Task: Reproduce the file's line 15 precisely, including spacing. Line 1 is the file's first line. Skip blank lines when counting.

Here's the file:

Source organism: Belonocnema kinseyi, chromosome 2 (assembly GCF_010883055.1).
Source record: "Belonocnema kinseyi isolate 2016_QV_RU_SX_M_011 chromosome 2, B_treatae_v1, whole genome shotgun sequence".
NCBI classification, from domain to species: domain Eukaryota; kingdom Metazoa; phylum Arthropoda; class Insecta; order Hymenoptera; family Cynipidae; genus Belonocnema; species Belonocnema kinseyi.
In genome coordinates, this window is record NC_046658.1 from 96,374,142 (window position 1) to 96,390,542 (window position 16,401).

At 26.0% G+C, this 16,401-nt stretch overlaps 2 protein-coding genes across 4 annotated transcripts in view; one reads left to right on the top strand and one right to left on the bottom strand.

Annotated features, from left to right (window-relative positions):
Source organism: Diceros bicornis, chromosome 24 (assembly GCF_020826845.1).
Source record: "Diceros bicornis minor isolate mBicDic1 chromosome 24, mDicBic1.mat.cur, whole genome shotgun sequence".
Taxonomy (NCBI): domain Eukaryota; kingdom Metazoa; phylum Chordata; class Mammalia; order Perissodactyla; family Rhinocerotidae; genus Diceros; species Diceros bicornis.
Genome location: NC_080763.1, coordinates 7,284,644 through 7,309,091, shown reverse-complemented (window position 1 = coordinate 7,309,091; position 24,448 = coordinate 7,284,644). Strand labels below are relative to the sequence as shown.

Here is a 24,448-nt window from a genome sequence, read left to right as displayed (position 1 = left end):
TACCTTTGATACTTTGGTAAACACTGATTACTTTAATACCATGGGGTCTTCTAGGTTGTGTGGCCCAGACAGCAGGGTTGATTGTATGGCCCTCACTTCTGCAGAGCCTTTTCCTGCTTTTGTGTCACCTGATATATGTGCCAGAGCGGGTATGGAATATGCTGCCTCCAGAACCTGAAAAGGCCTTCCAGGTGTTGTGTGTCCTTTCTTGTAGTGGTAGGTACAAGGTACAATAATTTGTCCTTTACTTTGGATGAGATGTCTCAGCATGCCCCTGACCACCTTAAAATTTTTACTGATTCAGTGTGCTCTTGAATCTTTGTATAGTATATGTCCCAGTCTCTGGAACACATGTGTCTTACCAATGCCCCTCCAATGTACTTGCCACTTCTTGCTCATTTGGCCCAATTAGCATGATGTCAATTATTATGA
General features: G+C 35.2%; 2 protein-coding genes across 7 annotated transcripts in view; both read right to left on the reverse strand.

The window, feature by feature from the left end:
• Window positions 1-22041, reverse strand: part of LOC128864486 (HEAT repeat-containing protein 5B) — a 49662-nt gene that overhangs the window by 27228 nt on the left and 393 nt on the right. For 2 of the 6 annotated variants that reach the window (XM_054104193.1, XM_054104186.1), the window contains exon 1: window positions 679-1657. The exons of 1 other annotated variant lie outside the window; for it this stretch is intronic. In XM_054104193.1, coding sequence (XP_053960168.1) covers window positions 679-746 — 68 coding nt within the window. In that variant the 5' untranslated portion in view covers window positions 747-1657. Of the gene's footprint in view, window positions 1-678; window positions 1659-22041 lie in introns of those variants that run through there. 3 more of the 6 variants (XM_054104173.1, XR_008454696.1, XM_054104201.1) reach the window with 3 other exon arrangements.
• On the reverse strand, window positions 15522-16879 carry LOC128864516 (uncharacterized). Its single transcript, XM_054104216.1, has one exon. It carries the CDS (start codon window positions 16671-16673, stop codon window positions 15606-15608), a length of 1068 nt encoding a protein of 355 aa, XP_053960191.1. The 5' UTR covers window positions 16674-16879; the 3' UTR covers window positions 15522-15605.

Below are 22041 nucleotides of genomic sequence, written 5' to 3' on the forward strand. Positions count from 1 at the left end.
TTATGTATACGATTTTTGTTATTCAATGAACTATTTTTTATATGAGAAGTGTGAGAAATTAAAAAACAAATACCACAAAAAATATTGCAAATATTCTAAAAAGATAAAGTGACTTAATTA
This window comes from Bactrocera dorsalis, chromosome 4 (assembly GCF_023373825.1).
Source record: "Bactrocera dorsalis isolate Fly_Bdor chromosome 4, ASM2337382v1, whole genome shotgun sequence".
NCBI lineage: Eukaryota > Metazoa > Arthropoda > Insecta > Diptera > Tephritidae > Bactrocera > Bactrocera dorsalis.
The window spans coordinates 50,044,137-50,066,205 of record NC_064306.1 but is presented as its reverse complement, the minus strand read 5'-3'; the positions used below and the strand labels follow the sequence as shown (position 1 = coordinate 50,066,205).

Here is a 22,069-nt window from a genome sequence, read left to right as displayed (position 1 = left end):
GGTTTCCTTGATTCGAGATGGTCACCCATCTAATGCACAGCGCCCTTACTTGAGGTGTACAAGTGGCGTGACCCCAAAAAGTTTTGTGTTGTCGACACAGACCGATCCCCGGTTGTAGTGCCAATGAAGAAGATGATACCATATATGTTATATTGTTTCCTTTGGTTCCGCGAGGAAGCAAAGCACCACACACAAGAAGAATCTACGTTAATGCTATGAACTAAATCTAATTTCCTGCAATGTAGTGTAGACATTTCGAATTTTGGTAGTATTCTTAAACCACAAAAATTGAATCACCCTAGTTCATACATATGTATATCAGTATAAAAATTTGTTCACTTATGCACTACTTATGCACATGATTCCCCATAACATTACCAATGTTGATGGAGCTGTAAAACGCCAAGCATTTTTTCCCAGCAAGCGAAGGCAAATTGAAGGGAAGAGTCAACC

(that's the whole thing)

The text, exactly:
• Window positions 1-22041, reverse strand: part of LOC128864486 (HEAT repeat-containing protein 5B) — a 49662-nt gene that overhangs the window by 27228 nt on the left and 393 nt on the right. For 2 of the 6 annotated variants that reach the window (XM_054104193.1, XM_054104186.1), the window contains exon 1: window positions 679-1657. The exons of 1 other annotated variant lie outside the window; for it this stretch is intronic. In XM_054104193.1, coding sequence (XP_053960168.1) covers window positions 679-746 — 68 coding nt within the window. In that variant the 5' untranslated portion in view covers window positions 747-1657. Of the gene's footprint in view, window positions 1-678; window positions 1659-22041 lie in introns of those variants that run through there. 3 more of the 6 variants (XM_054104173.1, XR_008454696.1, XM_054104201.1) reach the window with 3 other exon arrangements.